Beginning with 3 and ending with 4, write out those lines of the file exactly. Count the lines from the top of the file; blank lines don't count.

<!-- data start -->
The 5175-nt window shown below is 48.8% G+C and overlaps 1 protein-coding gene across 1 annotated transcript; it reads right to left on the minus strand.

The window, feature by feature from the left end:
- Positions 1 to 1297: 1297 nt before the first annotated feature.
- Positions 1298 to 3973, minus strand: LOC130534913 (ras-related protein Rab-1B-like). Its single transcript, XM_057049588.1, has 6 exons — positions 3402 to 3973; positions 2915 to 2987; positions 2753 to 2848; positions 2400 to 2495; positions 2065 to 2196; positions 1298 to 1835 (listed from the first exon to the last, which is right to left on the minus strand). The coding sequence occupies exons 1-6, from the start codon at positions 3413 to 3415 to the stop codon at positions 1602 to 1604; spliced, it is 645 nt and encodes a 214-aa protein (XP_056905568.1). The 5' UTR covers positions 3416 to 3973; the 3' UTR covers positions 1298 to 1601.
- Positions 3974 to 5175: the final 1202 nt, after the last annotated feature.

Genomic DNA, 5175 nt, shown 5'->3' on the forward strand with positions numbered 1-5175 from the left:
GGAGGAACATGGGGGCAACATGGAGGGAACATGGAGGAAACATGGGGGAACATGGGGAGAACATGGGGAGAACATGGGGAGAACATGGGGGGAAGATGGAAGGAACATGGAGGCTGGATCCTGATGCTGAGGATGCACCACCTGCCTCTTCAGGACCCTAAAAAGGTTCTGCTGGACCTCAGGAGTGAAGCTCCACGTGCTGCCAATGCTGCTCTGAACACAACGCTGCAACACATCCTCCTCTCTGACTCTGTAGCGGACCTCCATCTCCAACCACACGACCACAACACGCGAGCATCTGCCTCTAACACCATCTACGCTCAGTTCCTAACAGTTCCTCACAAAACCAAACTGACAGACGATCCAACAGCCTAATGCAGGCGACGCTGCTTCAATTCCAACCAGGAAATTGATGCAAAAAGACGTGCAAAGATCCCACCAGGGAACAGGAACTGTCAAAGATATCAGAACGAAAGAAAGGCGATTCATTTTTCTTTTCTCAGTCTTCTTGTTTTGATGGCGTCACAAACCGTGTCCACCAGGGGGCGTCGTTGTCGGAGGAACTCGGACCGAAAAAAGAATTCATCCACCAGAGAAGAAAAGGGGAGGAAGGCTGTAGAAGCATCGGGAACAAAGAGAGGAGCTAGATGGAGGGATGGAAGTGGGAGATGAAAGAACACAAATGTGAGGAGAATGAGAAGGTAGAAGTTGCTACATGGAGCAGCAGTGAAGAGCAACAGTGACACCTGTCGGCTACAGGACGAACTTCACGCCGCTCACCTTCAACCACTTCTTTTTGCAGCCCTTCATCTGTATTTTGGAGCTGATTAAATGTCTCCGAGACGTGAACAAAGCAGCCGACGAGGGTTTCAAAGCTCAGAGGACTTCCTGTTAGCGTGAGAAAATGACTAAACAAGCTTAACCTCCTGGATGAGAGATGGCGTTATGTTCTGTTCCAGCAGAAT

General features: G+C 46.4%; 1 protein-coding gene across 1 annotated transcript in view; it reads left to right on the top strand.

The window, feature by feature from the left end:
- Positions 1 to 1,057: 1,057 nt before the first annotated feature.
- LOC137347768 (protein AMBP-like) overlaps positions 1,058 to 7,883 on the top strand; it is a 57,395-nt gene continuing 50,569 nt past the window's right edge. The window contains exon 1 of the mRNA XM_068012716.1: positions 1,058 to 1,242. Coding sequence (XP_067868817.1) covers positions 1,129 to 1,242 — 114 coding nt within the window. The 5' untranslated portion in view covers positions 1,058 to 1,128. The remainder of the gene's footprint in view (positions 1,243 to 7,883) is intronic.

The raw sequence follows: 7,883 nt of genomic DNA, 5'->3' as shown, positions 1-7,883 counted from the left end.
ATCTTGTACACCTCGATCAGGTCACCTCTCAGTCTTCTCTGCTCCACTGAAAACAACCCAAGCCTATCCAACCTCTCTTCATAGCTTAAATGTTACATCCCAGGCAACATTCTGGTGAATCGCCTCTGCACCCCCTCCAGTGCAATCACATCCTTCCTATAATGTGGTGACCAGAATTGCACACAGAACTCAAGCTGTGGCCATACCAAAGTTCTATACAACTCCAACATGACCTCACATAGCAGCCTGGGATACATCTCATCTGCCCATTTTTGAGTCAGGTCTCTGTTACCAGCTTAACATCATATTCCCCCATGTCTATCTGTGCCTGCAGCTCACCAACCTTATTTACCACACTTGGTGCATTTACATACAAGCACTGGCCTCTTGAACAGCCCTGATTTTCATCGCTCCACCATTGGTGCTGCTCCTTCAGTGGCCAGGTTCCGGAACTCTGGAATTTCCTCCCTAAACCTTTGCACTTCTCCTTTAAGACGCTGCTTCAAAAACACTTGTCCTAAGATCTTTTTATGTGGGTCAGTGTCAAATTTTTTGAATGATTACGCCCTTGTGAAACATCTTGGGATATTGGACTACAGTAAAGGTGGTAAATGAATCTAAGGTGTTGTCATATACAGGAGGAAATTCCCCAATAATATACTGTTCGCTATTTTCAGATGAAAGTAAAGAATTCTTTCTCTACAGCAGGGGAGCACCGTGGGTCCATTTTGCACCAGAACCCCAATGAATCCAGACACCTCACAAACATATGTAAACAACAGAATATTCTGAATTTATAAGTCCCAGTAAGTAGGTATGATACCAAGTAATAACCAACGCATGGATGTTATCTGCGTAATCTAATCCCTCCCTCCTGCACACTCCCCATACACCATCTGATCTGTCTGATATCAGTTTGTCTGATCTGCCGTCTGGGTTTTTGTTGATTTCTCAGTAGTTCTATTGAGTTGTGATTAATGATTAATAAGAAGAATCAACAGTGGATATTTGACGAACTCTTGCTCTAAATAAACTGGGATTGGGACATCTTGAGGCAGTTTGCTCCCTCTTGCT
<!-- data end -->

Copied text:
- Positions 1 to 1297: 1297 nt before the first annotated feature.
- Positions 1298 to 3973, minus strand: LOC130534913 (ras-related protein Rab-1B-like). Its single transcript, XM_057049588.1, has 6 exons — positions 3402 to 3973; positions 2915 to 2987; positions 2753 to 2848; positions 2400 to 2495; positions 2065 to 2196; positions 1298 to 1835 (listed from the first exon to the last, which is right to left on the minus strand). The coding sequence occupies exons 1-6, from the start codon at positions 3413 to 3415 to the stop codon at positions 1602 to 1604; spliced, it is 645 nt and encodes a 214-aa protein (XP_056905568.1). The 5' UTR covers positions 3416 to 3973; the 3' UTR covers positions 1298 to 1601.